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I want to measure the velocity of a drag(FreeDrag, VerticalDrag, HorizontalDrag) gesture on my Windows Phone. For example, if the measured velocity of a drag is 40 km/h, the player will shoot a bullet in the dragging direction that flies with 40 km/h.

How can I measure the velocity of a drag gesture on my Windows Phone?

Update: I don't know how to measure the time. Is it possible to do it without touchCollection or should I use touchCollection to determine the StartTime and the EndTime?

I'm not sure if I need the touchCollection block. In addition, I'm not sure if I can use two different types, TimeSpan for StartTime and DateTime for EndTime.

What is the best way to measure the time?

TimeSpan StartTime;
DateTime EndTime;
TouchPanel.EnabledGestures = GestureType.FreeDrag;
protected override void Update(GameTime gameTime)
{
 TouchCollection touchCollection = TouchPanel.GetState();
 foreach (TouchLocation tl in touchCollection)
 {
   GestureSample gs = TouchPanel.ReadGesture();
    if ((tl.State == TouchLocationState.Pressed))
    {
     StartTime = gs.Timestamp;
     }
    if ((tl.State == TouchLocationState.Released))
    {
     EndTime = DateTime.Now;
     }
  } 

    while (TouchPanel.IsGestureAvailable)
    {
    GestureSample gs = TouchPanel.ReadGesture();
       switch (gs.GestureType)
        {
          case GestureType.FreeDrag:
               StartTime = gs.Timestamp;
           break;
         }       
     } 
        base.Update(gameTime);
 }
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Using the information from your previous question, you know what the delta of the drag was. This gives you distance. The only other thing you need to get velocity is a time. So, record the time when the touch even started, and when it finished. The difference in those times is the time it took for the gesture to complete.

Now you have distance and time. So the velocity is equal to distance/time.

Even though this will work in theory, I think you'll need to test for how well it works in practice. I think you'll find that a 1:1 ratio for swipe speed to bullet speed will be a little hard to control, especially if the user also needs to define a direction to shoot.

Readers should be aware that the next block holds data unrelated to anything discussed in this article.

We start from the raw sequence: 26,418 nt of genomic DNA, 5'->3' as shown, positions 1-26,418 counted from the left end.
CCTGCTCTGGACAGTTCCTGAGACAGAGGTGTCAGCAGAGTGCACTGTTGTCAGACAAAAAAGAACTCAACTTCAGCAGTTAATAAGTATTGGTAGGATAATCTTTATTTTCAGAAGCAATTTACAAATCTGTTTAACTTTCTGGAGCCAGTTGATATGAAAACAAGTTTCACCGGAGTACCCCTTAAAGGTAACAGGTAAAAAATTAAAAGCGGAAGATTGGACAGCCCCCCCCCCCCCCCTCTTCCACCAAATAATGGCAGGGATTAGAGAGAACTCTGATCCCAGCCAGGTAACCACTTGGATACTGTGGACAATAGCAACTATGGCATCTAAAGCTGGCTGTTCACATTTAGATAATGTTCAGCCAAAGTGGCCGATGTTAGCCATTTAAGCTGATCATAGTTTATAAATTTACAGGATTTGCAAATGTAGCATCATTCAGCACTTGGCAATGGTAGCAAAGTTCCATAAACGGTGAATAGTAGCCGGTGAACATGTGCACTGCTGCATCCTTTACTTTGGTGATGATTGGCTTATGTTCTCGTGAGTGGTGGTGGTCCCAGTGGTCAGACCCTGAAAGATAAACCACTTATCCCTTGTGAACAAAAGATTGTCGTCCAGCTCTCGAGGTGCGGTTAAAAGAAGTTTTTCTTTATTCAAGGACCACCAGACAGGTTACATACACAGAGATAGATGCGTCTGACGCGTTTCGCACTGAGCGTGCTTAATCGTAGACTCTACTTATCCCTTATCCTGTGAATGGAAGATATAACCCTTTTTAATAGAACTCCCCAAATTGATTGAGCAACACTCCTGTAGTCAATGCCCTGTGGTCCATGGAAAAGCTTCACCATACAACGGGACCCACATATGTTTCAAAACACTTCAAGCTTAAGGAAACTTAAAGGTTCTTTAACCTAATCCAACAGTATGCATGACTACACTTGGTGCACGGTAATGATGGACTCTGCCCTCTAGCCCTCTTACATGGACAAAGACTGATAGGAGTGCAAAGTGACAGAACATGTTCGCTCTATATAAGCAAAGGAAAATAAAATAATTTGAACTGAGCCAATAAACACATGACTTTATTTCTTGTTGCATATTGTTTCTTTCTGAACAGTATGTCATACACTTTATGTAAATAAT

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  • \$\begingroup\$ What is the best way to record the time when the touch started and when it finished? I don't know how to do that. I found "Timestamp", it holds the starting time for this touch gesture sample, but not the ending time. GestureSample gs = TouchPanel.ReadGesture(); gs.Timestamp \$\endgroup\$ – Homer_Simpson Dec 27 '13 at 10:50
  • \$\begingroup\$ The end time can be found with DateTime.Now. Get it when you're processing the event. \$\endgroup\$ – MichaelHouse Dec 27 '13 at 15:15
  • \$\begingroup\$ I don't know how to measure the time. I updated my question with my code and some informations. \$\endgroup\$ – Homer_Simpson Dec 27 '13 at 21:06
  • \$\begingroup\$ The time the event took is EndTime - StartTime. That'll create a time span, convert that into whatever time units you want. \$\endgroup\$ – MichaelHouse Dec 27 '13 at 21:20
  • \$\begingroup\$ Is it possible to get the EndTime and StartTime in the second loop(while loop) or should I use the foreach loop to get the EndTime and StartTime? \$\endgroup\$ – Homer_Simpson Dec 27 '13 at 23:26
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The quickest/simplest approach is to get the position and time of the touch and then get the position and time of the release. Then dividing the position difference (which is a vector) by the time difference you have an approximation to the velocity.

However, there are more complicated ways to do this which can be desirable in some cases. For example, if you want to make your velocity measurement resistant to jittering/variations in the final position of the pointer, then you can sample the positions of the pointer between the touch and release at regular intervals and then do a linear fit to the pointer position (each component) vs. time. This helps correct for the natural tendency for the hand to create an arch when moving the pointer as well as jittering.

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  • \$\begingroup\$ Note that this is a touch screen, there's no mouse. \$\endgroup\$ – MichaelHouse Dec 27 '13 at 15:12
  • \$\begingroup\$ I realized that after posting but the idea is identical; I'll update the answer. \$\endgroup\$ – ghollisjr Dec 27 '13 at 17:16

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